I’ve been late to review a lot of movies lately, but I’m getting back on my grind (hopefully) to at least give my opinions on some of the more popular films. I’ve finally been able to get out of my own way to see Jordan Peele’s directorial debut Get Out which I know is a film that critics and fans alike have been clamoring about for weeks now. It’s always interesting to see an actor go into the director’s chair and even more impressive if they’ve written the story. We’ve seen the Clint Eastwood’s, Affleck’s, and even Denzel’s of the world take on the task, but I think it’s always pretty impressive when an actor such as Peele – a sketch comedy genius – break into a whole different genre entirely. The thing I can immediately say about Get Out is this, Peele has created something original, fresh, and provocative while still preserving traits that made us love him on Key and Peele.
The strange tints of familiarity are woven tightly through a plot that feels like it was something transpired from a modern slave memoir. Rather than prodding the audience with blood and gore, we get a mystery thriller that intelligently becomes more of a meditation on the racial fears that black people face. Wonderfully acted and paced to near perfection, the tension pulls at you like a medieval torturing device that goes perfectly with a medieval – or just evil – concept that will make the good people want to punch a whole in the wall. Through my viewing of the film, as a minority nonetheless, I felt every feeling the character of Chris (Daniel Kaluuya) was going through and then some. The atmosphere is overly sterile and creepy as hell without anything supernatural ever needing to take place, and that’s far scarier proving that certain truths can be stranger than fiction.
Often unbearably realistic, Jordan Peele is able to transfer modern era racial fears – which tend to be the same in different forms – while presenting a truthful, though sometimes too real, vision on what it takes to be black in a more modern society. With each passing scenes comes a realization to the audience that makes you uncomfortable and I challenge you all to watch this with people around only to observe how they handle certain scenes of the film, it will be very telling, but to be fair, there is an absolutely astonishingly clever plot that evolves as well. No where in the film do you fall to a cliche or a reveal that you could have ultimately predicted. While not as soothing, it’s about as refreshing as jumping into a pool in the summer time, and that’s because of the story that Peele gives us through an honest, but focused lens.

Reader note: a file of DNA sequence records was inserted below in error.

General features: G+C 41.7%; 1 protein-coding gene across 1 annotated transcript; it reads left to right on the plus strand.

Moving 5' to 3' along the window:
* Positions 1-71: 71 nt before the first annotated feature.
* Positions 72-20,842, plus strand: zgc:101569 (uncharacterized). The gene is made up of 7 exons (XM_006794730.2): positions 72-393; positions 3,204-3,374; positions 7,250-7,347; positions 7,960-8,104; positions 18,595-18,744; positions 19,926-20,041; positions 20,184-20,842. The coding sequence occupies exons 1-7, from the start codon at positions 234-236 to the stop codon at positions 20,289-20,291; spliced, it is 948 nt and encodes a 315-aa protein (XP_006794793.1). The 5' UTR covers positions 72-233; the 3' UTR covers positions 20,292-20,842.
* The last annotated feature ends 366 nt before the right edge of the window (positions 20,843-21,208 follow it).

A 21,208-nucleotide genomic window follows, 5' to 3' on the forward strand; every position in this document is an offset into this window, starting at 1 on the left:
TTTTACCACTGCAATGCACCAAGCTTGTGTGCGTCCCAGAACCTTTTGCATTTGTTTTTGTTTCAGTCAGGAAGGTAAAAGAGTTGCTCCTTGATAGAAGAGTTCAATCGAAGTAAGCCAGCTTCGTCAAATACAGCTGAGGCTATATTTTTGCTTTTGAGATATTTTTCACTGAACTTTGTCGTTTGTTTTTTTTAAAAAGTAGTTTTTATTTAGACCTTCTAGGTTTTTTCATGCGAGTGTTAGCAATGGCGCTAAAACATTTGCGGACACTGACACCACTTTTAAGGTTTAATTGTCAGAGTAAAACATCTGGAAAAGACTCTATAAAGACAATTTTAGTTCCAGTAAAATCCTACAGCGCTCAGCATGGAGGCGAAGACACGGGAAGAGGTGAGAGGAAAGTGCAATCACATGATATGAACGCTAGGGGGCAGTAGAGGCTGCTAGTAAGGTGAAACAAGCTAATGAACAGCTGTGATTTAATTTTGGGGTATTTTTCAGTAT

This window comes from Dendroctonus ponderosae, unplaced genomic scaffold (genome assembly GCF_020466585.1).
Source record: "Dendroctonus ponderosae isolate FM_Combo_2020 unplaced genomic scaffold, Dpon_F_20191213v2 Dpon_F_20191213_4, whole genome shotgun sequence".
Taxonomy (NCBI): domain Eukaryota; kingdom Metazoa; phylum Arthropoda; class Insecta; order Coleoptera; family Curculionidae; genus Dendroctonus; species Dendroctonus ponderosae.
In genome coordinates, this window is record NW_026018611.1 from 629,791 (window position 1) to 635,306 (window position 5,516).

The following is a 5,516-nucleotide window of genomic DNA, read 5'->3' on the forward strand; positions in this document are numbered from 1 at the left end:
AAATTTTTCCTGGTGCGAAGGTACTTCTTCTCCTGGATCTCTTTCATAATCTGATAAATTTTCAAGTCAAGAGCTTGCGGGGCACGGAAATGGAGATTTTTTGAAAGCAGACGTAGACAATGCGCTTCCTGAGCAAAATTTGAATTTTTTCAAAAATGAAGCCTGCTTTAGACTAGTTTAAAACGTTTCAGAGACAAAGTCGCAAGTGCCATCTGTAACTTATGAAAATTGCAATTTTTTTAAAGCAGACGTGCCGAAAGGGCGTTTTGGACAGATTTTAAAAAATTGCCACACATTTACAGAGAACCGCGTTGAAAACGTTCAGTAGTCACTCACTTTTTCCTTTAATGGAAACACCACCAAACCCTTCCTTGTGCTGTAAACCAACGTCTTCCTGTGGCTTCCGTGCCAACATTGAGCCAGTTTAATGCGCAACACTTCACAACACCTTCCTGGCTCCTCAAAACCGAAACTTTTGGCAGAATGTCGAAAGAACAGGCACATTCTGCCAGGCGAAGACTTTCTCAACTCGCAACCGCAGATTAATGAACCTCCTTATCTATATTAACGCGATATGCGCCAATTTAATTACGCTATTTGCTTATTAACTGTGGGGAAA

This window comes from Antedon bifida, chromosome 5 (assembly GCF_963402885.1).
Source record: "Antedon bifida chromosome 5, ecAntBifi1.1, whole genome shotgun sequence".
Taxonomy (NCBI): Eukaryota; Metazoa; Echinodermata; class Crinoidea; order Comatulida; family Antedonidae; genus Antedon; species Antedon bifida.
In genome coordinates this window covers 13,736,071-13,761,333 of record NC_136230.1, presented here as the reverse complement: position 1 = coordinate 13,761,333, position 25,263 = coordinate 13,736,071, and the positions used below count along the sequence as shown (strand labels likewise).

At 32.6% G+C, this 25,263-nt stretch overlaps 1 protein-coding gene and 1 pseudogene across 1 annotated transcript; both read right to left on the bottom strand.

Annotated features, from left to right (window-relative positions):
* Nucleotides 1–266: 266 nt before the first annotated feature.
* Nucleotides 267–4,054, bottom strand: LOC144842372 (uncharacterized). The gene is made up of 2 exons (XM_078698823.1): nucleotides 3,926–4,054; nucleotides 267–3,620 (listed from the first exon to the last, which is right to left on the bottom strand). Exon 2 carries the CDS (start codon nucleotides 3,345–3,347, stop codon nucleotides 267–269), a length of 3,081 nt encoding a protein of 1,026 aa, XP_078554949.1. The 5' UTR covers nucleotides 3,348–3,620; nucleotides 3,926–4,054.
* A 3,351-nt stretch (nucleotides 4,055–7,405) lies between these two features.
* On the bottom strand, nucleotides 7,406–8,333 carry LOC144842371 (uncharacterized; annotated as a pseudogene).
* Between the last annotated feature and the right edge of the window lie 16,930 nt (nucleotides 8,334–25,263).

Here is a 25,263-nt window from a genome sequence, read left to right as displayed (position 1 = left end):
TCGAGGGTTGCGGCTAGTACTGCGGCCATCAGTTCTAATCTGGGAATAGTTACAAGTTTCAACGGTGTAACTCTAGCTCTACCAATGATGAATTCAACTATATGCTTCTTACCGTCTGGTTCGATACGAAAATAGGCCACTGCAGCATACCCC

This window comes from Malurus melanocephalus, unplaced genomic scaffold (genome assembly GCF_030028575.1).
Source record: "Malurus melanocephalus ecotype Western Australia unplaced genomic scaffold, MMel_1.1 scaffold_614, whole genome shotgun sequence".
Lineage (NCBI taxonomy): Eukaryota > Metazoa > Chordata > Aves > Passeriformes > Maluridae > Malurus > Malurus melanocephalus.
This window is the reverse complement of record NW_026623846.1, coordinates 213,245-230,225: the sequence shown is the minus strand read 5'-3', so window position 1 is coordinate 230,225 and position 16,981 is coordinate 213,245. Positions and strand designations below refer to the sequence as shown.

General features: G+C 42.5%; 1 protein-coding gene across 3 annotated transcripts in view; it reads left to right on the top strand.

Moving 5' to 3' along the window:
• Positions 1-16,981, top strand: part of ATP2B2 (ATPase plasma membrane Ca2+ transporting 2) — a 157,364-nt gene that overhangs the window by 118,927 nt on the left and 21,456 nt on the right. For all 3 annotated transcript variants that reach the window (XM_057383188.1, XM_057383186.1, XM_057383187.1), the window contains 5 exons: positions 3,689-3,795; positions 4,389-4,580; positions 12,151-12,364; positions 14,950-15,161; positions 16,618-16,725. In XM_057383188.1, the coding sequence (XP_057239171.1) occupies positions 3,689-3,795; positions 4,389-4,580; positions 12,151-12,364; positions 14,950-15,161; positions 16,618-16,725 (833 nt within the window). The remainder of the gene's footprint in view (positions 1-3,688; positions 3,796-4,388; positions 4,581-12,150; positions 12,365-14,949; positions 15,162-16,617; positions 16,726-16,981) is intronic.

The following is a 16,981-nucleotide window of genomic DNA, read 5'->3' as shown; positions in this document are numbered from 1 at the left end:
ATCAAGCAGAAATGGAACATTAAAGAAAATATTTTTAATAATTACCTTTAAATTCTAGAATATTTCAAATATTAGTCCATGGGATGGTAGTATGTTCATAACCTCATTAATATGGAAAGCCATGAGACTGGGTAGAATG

I’d implore you all to see this film if you haven’t already. If you want an original horror/suspense/thriller type of film then you need to get to your local theater right now. If this is a sign of what is yet to come from Peele the director, then expect to see some of the most unique fusions of plot and genre within the next few years of his career as a director. I felt this way when I watched Joel Edgerton’s The Gift, but the only difference here is that it pushes exactly what it needs to bring something unique, but also something that will always be topical in the eyes of people so long as certain mindsets show resilience. I left the theater impressed, provoked, and all around satisfied, which I imagine are the feelings most audience members will have.